Mahathir hits back in Jewish row
BANGKOK, Thailand -- Comments about Jews ruling the world made by Malaysian Prime Minister Mahathir Mohamad were "taken out of context", the departing leader has told a Thai newspaper.
The outspoken 78-year-old leader defended his speech, delivered at an Islamic summit last week, saying he had condemned all violence and instructed Muslims to better their lives by embracing technology and negotiating for peace.
In the wide-ranging speech to the 57-nation Organization of Islamic Conference, Mahathir launched a verbal barrage against Jews and Israel saying, "Jews rule the world by proxy. They get others to fight and die for them."
Assertions of Jewish dominance dominated Mahathir's speech, which also called for a modernization of Islam and the embracing of technology and progress to lift the Muslim world out of -- as Mahathir described -- a self-induced state of "oppression."
Mahathir -- who has been no stranger to controversy during his 22 year rule -- said the overall tone of his speech had been conciliatory but blamed the press for quoting it out of context.
"In my speech I condemned all violence, even the suicide bombings, and I told all Muslims it's about time we stopped all these things and paused to think and do something that is much more productive," Mahathir told the Bangkok Post.
"That was the whole tone of my speech, but they picked up one sentence where I said the Jews control the world."
Even as he tried to clarify the intent behind his speech, the Malaysian leader stopped short of contrition.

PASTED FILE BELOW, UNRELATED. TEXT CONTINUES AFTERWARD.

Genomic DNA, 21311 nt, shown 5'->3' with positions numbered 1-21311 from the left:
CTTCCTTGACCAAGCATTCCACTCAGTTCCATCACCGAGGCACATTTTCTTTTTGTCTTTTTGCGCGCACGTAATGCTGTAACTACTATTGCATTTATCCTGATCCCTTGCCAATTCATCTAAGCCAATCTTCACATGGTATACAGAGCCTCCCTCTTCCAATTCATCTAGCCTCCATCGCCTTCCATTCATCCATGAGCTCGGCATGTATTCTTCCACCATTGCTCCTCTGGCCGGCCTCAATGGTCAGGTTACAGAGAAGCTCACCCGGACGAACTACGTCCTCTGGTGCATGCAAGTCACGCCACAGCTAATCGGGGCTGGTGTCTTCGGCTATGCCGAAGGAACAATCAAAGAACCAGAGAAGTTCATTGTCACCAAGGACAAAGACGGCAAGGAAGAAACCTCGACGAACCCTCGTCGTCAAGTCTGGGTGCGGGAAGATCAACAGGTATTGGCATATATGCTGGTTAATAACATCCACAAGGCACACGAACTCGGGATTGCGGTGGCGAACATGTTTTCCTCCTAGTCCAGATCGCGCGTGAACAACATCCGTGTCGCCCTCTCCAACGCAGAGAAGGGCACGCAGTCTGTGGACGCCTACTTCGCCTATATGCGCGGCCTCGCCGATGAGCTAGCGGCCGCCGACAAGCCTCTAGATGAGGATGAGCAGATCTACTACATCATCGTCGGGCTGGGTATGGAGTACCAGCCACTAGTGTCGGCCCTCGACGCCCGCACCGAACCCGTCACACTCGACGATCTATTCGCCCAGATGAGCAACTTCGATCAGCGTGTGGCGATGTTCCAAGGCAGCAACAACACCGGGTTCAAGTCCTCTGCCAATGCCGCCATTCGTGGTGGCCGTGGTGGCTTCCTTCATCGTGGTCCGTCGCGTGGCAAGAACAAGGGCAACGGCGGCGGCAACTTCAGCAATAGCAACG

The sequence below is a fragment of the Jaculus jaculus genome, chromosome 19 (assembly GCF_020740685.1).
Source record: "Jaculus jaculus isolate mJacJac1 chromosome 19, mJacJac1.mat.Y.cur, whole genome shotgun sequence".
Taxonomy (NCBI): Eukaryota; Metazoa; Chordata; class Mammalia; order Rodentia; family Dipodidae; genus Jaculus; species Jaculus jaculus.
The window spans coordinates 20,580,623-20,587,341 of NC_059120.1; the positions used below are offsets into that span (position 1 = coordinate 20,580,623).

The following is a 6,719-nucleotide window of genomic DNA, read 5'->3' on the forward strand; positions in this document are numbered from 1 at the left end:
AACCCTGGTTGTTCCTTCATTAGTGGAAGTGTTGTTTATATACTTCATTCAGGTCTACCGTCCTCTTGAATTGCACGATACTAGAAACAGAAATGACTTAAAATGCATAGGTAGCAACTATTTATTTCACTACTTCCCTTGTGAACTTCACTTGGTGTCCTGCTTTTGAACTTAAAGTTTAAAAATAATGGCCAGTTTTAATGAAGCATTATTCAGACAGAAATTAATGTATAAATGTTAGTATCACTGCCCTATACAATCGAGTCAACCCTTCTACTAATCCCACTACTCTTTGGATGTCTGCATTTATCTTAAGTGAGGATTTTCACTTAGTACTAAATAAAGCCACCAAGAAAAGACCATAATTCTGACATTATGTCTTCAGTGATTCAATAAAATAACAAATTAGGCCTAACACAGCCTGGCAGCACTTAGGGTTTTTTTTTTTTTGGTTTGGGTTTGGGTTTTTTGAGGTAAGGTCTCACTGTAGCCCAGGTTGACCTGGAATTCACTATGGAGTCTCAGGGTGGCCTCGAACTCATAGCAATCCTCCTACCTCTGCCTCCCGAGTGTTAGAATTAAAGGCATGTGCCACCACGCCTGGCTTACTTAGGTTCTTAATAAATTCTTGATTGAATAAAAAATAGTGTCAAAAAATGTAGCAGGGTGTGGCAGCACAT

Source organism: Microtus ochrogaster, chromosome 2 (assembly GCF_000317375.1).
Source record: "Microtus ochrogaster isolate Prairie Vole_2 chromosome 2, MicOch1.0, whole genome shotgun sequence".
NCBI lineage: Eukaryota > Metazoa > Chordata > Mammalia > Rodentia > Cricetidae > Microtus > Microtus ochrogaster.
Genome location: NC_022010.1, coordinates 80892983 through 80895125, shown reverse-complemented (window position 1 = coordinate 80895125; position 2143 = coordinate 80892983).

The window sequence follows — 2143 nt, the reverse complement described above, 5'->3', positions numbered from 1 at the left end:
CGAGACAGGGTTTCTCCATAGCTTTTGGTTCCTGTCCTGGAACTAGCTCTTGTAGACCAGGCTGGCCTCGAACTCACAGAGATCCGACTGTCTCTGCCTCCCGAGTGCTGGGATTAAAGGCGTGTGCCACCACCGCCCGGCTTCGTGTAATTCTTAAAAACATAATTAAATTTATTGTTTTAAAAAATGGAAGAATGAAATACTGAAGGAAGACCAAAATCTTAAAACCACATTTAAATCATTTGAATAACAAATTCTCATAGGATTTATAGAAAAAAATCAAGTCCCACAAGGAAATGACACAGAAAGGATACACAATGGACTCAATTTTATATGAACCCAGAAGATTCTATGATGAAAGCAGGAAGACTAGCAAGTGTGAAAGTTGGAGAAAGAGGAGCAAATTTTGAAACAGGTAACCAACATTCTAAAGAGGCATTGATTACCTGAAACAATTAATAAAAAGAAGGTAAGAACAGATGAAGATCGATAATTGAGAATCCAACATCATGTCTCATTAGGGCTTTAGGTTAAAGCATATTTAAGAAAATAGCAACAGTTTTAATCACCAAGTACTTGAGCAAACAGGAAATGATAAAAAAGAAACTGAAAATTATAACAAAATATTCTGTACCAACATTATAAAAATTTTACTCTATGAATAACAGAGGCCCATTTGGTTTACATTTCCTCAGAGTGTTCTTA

"The reaction of the world shows that they [Jews] do control the world," he told the Post.
Mahathir dismissed the objections of Western countries who labeled the speech anti-Semitic, saying they backed the Jews and failed to protest against anti-Muslim rhetoric.
The Malaysian leader's comments last week drew intense international criticism, led by the U.S., Israel and the European Union.
U.S. President George W. Bush on Monday pulled Mahathir aside at the Asia-Pacific Economic Conference and rebuked him for his statement.
Bush told Mahathir that his comments about Jews "stand squarely against what I believe" and went on to characterize them as "wrong and divisive," White House Press Secretary Scott McClellan said. (Bush rebukes Mahathir)
But Mahathir was unrepentant in the Post interview on Tuesday.
Mahathir said the European Union had done nothing when Italian Prime Minister Silvio Burlesconi made a statement calling Muslims terrorists.
"Did the European Union pass a resolution to say that this was against Muslims? Why is it that when people condemn Muslims the European Union does not try to say anything?'' he asked.
Mahathir also accused the media of being selective in the portions of the wide-ranging speech they reported.
"I even quoted from the Koran, which says that when the enemy offers to make peace you must accept. I told the Muslims you must accept even if the terms are bad. You have to negotiate. This is the teaching of Islam. All that was in my speech. But those things were blacked out,'' he was quoted as saying in the Post.
Mahathir has become notorious for controversial speeches during his 22 years as leader and has been a key proponent of a unified political stance among Muslim nations, often taking aim at Israel over its occupation of Palestinian territory and the U.S. for its Middle East policy.
Malaysia's foreign minister earlier apologized for what he described as misunderstandings over Mahathir's speech, saying no offence from the remarks was intended. (Full story)